U.S. stocks rose a third week, giving the Standard & Poor’s 500 Index its longest winning streak since August, as employment growth topped forecasts and investors weighed prospects for a budget agreement in Washington.
Citigroup Inc. (C) surged 8.9 percent on plans to cut more than 11,000 jobs and scale back in some emerging markets to drive down costs. Netflix Inc. (NFLX) jumped 5.2 percent after the online video service signed a multi-year agreement with Walt Disney Co. Apple Inc. (AAPL) sank 8.9 percent, the most since 2010, on concern the company will lose ground in smartphones to Nokia Oyj (NOK) in China and give up market share to Google Inc. in tablets.
The S&P 500 (SPXL1) increased 0.1 percent to 1,418.07 for the week. The benchmark measure for American equities extended its advance from a three-month low on Nov. 15 to 4.8 percent and finished at the highest level since Election Day. The Dow Jones Industrial Average added 129.55 points, or 1 percent, to 13,155.13.
“The market took the jobs report as an encouraging sign,” said Brad Sorensen, director of market and sector analysis at San Francisco-based Charles Schwab Corp. His firm has $1.9 trillion in client assets. “There’s also a bit of Washington fatigue. It seems like Congress and the administration have managed to come through with a deal at the last minute multiple times before. We’re relatively neutral at this point in time.”
The S&P 500 is down 0.7 percent since President Barack Obama was re-elected on Nov. 6 as he seeks a deal with Republican lawmakers to prevent more than $600 billion of automatic tax increases and spending cuts from coming into effect next year.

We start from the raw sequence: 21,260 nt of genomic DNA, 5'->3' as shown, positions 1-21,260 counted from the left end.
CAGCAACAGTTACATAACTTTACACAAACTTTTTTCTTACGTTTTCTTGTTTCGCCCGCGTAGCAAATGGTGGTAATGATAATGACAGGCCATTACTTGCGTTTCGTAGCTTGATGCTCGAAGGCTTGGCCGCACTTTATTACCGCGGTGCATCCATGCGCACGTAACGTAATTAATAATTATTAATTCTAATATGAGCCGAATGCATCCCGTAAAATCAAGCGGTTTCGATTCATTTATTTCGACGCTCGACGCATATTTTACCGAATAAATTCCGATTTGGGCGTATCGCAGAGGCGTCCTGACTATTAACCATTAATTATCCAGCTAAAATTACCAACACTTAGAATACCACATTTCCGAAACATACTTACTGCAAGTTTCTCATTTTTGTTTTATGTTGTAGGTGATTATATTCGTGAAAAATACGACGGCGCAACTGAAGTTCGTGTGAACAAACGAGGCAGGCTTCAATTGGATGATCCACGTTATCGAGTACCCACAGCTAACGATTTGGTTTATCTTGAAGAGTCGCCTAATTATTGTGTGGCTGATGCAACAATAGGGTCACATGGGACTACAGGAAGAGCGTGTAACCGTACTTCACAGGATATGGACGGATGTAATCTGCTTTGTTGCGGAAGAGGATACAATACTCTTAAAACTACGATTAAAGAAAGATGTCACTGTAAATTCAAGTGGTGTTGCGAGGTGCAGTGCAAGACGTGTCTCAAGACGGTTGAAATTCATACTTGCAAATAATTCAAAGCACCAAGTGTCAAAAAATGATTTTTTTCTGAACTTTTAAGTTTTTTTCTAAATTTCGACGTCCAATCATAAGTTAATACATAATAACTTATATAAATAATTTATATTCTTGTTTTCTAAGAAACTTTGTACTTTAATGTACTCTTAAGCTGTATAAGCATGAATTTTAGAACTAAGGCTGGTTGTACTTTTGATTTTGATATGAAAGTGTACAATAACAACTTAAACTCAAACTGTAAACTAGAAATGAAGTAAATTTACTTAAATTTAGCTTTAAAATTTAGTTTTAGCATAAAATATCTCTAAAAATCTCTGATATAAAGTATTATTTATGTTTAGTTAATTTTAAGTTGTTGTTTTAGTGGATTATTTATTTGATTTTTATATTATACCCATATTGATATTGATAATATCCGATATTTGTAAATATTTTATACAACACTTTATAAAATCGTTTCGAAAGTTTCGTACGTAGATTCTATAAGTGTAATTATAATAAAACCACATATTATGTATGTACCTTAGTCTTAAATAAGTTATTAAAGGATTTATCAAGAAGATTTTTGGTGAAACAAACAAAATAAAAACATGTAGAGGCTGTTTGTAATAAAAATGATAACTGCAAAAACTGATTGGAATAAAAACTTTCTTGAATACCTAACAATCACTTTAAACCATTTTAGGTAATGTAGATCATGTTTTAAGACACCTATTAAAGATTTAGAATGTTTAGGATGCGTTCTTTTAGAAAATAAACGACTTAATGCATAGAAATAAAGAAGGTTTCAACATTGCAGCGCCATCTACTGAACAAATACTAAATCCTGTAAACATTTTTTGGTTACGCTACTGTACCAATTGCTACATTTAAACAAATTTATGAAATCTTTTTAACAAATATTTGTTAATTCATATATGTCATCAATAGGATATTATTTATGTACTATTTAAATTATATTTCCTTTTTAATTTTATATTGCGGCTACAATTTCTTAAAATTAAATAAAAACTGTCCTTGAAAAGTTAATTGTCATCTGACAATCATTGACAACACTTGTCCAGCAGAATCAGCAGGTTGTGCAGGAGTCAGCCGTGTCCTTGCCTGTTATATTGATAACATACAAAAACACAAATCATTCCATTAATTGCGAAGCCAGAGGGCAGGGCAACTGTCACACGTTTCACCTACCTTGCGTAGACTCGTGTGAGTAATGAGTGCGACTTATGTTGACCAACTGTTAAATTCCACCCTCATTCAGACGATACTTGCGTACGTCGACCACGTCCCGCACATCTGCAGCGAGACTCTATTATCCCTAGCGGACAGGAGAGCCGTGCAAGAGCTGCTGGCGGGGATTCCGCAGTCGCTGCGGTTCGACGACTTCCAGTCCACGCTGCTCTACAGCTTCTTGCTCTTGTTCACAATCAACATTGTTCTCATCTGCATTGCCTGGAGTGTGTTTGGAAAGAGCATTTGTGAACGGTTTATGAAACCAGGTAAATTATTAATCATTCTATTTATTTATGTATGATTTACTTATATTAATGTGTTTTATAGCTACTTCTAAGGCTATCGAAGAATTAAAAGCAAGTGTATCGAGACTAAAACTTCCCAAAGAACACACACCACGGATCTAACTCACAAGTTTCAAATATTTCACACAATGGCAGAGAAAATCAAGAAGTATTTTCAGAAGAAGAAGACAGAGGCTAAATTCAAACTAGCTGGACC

Stocks started the week lower as House Republicans, rejecting Obama’s demand for tax rate increases, proposed $1.4 trillion in spending cuts and $800 billion in new revenue by limiting tax breaks and capping deductions for top earners. A day later, Obama told Bloomberg Television that the Republican offer doesn’t go far enough and won’t raise the revenue needed to shrink the deficit by $4 trillion over the next decade.
On Dec. 5, Obama told a business group that “nobody wants to get this done more than me” and lawmakers probably could solve the budget debate in about a week if Republicans move. U.S. House Speaker John Boehner said on Dec. 7 “there’s no progress to report” on talks.
Investors also watched economic reports. Employment climbed by 146,000 in November and the jobless rate declined to an almost four-year low of 7.7 percent. Orders for equipment such as computers and electrical gear climbed in October by the most in eight months. Service industries in the U.S. unexpectedly grew at a faster pace in November. Confidence among consumers fell more than forecast in December.
“We’ll be on this wait-and-see mode,” said Brian Jacobsen, who helps oversee $208 billion as chief equity strategist at Wells Fargo Advantage Funds in Menomonee Falls, Wisconsin. “We’ve had a decent jobs report, but a really bad consumer sentiment report. What we should expect going forward is this mixed bag of data. Perhaps after we get past this fiscal cliff issue we could see a pick-up in confidence.”
Financial shares had the biggest gain in the S&P 500 among 10 industries, adding 1.7 percent. Measures of commodity and technology shares in the index dropped at least 1.4 percent.